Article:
There are pre-dominantly five categories of Marwaris:

Religion

Marwaris are predominantly Hindu However, regardless of their affiliation, Hindu and Jain Marwaris mingle with each other socially. In some rare cases they share matrimonial relations and traditional rituals together.

The major Mandorva Rajputs Surnames are - [Joshi]( Highest Brahman cast; above goud brahman)Kachwaha, Dahiya Bhati, Loonawat, Parihar (Pratihara), Deora, Chauhan,rajpurohit Parmar (Panwar), Solanki, Tanwar, Sankhla, Rathore, Gupta gorwar region includes pali and some parts of jalore and here people speaks godwadi .

Marwari's

Marwar used to be a region of Rajasthan before independence of India, located in the central and western areas of the state and the residents of Marwar region were called Marwaris.

The Marwar region includes the central and western parts of Rajasthan. The word Marwar is considered to be derived from Sanskrit word Maruwat, the meaning of maru being 'desert'. Shekhawati region is adjacent to Haryana.

Language

Dark green indicates Marwari speaking home area in Rajasthan, light green indicates additional dialect areas where speakers identify their language as Marwari.

Marwari is a language belonging to the Sanskritic subgroup, of the Indo-Aryan language family. Marwari, or Marrubhasha, as it is referred to by Marwaris, is the traditional, historical, language of the Marwari ethnicity.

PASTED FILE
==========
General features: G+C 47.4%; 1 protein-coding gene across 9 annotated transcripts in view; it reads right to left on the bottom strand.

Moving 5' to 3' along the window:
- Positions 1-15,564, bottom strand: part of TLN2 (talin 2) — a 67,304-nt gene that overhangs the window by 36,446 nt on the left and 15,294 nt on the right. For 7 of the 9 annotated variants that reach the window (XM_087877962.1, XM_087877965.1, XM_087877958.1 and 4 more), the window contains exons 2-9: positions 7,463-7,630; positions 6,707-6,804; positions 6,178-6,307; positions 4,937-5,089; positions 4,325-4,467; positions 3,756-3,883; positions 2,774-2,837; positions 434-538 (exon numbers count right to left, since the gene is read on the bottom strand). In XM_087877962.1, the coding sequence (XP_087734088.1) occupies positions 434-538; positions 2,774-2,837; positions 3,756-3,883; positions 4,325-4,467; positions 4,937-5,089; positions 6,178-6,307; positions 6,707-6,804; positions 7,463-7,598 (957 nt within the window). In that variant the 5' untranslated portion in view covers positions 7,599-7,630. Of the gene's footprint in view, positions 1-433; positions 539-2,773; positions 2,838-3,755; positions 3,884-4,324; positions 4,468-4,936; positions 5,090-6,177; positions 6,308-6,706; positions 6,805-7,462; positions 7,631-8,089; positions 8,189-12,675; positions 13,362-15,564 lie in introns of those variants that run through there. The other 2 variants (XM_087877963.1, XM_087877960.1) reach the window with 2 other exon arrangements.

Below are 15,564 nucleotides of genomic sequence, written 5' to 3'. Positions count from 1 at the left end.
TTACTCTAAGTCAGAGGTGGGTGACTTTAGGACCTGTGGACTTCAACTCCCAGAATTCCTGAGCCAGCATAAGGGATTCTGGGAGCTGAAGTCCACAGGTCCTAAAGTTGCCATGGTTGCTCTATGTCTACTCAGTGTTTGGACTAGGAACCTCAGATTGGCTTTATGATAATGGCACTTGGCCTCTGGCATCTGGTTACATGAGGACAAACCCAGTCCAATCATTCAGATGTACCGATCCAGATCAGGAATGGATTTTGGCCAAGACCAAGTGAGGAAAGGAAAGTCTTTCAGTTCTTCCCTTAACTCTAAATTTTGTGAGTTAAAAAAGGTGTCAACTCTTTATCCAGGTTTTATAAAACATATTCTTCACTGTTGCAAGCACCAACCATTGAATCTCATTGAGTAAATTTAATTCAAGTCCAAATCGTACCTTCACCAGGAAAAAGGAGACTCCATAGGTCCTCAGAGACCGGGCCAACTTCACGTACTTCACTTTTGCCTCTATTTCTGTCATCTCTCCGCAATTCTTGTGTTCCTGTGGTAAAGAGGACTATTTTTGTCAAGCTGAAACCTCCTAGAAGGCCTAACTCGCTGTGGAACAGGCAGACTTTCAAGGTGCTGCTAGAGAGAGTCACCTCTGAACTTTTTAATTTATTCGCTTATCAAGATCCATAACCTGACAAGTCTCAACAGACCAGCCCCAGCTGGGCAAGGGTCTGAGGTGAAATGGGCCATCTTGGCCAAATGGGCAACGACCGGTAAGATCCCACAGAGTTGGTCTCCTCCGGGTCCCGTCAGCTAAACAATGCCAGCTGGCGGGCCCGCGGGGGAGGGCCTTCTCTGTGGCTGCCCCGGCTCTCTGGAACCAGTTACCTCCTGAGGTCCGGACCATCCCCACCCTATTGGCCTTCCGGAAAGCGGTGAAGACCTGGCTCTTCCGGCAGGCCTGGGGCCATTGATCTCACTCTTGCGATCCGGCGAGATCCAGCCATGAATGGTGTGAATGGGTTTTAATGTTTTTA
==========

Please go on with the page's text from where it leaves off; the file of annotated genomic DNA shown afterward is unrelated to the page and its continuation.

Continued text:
The "Marwari" spoken by the marwari merchants of the previous generation was actually the dialect of Shekhawati/Dhundhar region. Large numbers, especially in Rajasthan, still converse fluently in Marwari. Various dialects of the language are found, which vary with the speakers' areas of origin, communities etc. The language is facing extinction.

Diaspora

Marwari spread to many regions of India, and even to neighboring and all other countries around the globe, as they expanded their business and trade networks. In many locales, Marwari immigrants over time (and, usually involving many generations) adopted, or blended into, the regional culture. For example, in Punjab, Marwaris adopted Punjabi, and in Gujarat, Gujarati. Significant concentrations of Marwari traders live in Kolkata in the Burrabazar area and are leading lights in business there. A large number of Marwaris are also in Mumbai, Bangalore, Pune, Chennai and Hyderabad. In Pakistan, the largest numbers are found in Karachi, from where Pakistan's Marwari cricketeer Danish Kaneria hails. Marwaris have founded businesses in neighboring Nepal, especially in Birganj, Biratnagar and Kathmandu.